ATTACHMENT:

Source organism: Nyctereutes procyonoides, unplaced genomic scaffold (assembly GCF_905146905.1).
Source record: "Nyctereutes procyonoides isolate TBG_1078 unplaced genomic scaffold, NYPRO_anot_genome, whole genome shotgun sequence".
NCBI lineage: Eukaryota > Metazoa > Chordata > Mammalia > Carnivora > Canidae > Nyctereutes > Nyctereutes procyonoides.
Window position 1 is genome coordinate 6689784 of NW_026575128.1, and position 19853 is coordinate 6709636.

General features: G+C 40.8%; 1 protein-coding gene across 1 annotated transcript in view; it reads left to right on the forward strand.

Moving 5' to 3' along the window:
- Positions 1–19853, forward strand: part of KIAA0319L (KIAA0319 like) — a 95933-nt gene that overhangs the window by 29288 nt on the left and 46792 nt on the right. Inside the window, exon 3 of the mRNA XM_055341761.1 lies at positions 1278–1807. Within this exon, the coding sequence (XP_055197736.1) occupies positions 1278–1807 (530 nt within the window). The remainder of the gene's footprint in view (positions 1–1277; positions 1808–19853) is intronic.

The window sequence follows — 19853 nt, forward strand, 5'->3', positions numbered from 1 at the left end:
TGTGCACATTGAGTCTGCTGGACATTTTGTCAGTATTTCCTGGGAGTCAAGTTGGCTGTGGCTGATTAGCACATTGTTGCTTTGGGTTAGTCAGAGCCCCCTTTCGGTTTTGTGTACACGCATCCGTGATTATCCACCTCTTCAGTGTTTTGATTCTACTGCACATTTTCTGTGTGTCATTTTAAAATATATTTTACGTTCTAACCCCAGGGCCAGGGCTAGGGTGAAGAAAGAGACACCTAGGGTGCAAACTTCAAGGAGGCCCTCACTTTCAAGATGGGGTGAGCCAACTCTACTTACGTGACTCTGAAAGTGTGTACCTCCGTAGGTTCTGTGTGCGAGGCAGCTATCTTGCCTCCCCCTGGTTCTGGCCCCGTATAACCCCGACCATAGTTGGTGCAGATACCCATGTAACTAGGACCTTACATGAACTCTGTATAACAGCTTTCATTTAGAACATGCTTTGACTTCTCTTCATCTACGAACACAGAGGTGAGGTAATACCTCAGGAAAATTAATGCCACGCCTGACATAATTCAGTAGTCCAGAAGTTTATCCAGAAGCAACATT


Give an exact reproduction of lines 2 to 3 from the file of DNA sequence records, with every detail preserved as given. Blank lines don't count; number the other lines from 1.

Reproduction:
Source record: "Nyctereutes procyonoides isolate TBG_1078 unplaced genomic scaffold, NYPRO_anot_genome, whole genome shotgun sequence".
NCBI lineage: Eukaryota > Metazoa > Chordata > Mammalia > Carnivora > Canidae > Nyctereutes > Nyctereutes procyonoides.